The multilayered illustrations cleverly capture a child imaginatively transforming herself, but it’s impossible to read this...



From the Tales by Torchlight series

An artistically inventive tale, rendered clunky and frustrating by interactive features of, at best, amateur quality.

Following an introductory frame story, Evangelina, a young artist who spins nighttime tales for her toys, describes how she and her mother pay a visit to a real zoo after old boots and other clothing inspires her to fancy herself as various animals. The zoo animals are photographed; the imagined ones are childlike drawings superimposed over more finished paintings of Evangelina’s face or other images. Selected screens have single, simple touch-activated changes of color or figure position, primitively signaled by printed instructions in the margin that locate the one area that will respond to a tap. Like a paper flip book, these changes are accomplished with short sequences of nearly identical separate images which, though they shift invisibly the first time through, must be manually scrolled back one screen at a time to replay the effect or, for that matter, even to page ahead. The story downloads into iBooks, and tapping any figure that is not touch-sensitive invariably activates the reader’s menu bar, highlighting and search functions—all of which, except for the “index” icon, are irrelevant distractions.

The multilayered illustrations cleverly capture a child imaginatively transforming herself, but it’s impossible to read this through without annoying stops and interruptions, and readers accustomed to the flexibility and razzmatazz of the better apps will be disappointed. (iPad enhanced e-book. 6-8)

Pub Date: June 26, 2012


Page Count: -

Publisher: Jellywalk

Review Posted Online: Aug. 8, 2012

Kirkus Reviews Issue: Sept. 1, 2012

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Each time the witch loses something in the windy weather, she and her cat are introduced to a new friend who loves flying on her broom. The fluid rhyming and smooth rhythm work together with one repetitive plot element focusing young attention spans until the plot quickens. (“Is there room on the broom for a blank such as me?”) When the witch’s broom breaks, she is thrown in to danger and the plot flies to the finish. Her friends—cat, dog, frog, and bird—are not likely to scare the dragon who plans on eating the witch, but together they form a formidable, gooey, scary-sounding monster. The use of full-page or even page-and-a-half spreads for many of the illustrations will ensure its successful use in story times as well as individual readings. The wart-nosed witch and her passengers make magic that is sure to please. Effective use of brilliant colors set against well-conceived backgrounds detail the story without need for text—but with it, the story—and the broom—take off. (Picture book. 6-8)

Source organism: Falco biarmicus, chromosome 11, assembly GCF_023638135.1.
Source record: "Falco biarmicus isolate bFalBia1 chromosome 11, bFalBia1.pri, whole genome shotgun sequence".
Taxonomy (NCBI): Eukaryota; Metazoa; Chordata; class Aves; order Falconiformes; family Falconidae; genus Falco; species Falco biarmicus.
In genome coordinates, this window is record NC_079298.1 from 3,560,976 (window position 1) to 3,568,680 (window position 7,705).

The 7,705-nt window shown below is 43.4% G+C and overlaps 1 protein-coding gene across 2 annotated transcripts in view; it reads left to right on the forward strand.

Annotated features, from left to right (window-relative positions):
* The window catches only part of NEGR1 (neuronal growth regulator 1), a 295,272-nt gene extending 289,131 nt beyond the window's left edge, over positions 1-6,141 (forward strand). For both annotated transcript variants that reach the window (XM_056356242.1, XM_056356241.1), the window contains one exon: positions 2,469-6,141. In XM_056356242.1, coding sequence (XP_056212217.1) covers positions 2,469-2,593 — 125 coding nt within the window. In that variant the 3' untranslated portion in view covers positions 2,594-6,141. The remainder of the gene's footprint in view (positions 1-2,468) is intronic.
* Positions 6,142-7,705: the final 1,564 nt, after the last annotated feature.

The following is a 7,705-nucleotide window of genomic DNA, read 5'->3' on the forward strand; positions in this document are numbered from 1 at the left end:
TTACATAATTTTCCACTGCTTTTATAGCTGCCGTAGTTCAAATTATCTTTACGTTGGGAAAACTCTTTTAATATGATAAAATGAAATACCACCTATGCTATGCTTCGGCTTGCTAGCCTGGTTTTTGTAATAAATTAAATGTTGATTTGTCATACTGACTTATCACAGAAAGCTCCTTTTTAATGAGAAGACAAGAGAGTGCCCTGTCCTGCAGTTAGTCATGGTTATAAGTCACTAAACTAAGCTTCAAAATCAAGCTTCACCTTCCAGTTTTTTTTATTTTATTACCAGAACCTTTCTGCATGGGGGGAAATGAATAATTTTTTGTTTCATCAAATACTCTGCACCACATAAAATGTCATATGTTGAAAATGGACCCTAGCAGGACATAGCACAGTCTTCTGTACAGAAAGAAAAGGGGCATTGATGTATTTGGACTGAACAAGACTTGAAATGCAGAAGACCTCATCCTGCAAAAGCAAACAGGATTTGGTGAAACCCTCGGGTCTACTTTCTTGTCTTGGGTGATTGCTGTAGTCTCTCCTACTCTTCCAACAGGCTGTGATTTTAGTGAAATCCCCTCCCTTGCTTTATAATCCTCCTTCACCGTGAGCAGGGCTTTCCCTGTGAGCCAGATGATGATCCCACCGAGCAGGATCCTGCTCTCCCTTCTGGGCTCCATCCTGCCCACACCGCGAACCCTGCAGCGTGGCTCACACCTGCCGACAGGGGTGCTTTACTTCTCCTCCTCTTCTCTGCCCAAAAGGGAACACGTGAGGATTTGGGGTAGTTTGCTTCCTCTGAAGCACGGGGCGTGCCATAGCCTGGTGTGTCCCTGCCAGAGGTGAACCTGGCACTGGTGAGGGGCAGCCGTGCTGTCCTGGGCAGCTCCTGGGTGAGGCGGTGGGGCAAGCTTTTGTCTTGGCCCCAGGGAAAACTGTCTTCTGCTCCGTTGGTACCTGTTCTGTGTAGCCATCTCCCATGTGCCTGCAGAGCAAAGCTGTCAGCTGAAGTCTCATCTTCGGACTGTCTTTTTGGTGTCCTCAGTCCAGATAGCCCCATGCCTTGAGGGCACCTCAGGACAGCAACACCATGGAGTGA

Pub Date: Sept. 1, 2001

ISBN: 0-8037-2557-0

Page Count: 32

Publisher: Dial Books

Review Posted Online: May 20, 2010

Kirkus Reviews Issue: Aug. 1, 2001

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A trite, knock-off sequel to Jumanji (1981). The “Jumanji” box distracts Walter Budwing away from beating up on his little brother Danny, but it’s Danny who discovers the Zathura board inside—and in no time, Earth is far behind, a meteor has smashed through the roof, and a reptilian Zyborg pirate is crawling through the hole. Each throw of the dice brings an ominous new development, portrayed in grainy, penciled freeze frames featuring sculptured-looking figures in constricted, almost claustrophobic settings. The angles of view are, as always, wonderfully dramatic, but not only is much of the finer detail that contributed to Jumanji’s astonishing realism missing, the spectacular damage being done to the Budwings’ house as the game progresses is, by and large, only glimpsed around the picture edges. Naturally, having had his bacon repeatedly saved by his younger sibling’s quick thinking, once Walter falls through a black hole to a time preceding the game’s start, his attitude toward Danny undergoes a sudden, radical transformation. Van Allsburg’s imagination usually soars right along with his accomplished art—but here, both are just running in place. (Picture book. 6-8)

Pub Date: Oct. 28, 2002

ISBN: 0-618-25396-3

Page Count: 32

Publisher: Houghton Mifflin

Review Posted Online: May 20, 2010

Kirkus Reviews Issue: Oct. 1, 2002

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